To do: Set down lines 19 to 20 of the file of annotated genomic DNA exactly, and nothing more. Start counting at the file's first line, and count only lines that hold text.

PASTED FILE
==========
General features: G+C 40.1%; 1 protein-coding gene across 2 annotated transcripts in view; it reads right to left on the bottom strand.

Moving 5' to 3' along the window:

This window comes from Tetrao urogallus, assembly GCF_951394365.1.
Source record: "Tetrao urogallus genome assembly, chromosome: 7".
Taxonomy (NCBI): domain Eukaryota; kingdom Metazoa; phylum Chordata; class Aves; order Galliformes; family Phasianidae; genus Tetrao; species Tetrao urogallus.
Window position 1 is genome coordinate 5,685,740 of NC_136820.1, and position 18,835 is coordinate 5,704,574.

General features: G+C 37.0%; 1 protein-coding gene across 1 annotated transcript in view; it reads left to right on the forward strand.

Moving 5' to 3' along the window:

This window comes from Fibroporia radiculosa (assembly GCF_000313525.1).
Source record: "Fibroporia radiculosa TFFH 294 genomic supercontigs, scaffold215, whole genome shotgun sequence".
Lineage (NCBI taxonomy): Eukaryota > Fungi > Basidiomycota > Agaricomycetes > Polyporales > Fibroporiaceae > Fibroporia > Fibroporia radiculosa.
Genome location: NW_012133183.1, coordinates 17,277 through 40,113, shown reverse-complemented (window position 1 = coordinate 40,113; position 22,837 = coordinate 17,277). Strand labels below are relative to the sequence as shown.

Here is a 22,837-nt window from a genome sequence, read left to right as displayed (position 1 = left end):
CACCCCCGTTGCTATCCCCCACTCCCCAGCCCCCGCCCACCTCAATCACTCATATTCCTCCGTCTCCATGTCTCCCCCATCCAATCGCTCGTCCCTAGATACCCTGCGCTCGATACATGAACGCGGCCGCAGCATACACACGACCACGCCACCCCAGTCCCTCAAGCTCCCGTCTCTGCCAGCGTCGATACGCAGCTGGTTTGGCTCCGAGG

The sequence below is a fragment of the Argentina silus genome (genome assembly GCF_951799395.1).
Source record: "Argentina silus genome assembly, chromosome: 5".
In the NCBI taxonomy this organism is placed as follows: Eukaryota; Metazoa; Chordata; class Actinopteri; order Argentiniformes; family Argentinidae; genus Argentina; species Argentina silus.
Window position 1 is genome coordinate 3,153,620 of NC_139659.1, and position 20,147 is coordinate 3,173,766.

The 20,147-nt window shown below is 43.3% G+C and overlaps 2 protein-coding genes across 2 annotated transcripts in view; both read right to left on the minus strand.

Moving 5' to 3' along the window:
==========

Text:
The 20,147-nt window shown below is 43.3% G+C and overlaps 2 protein-coding genes across 2 annotated transcripts in view; both read right to left on the minus strand.

Moving 5' to 3' along the window: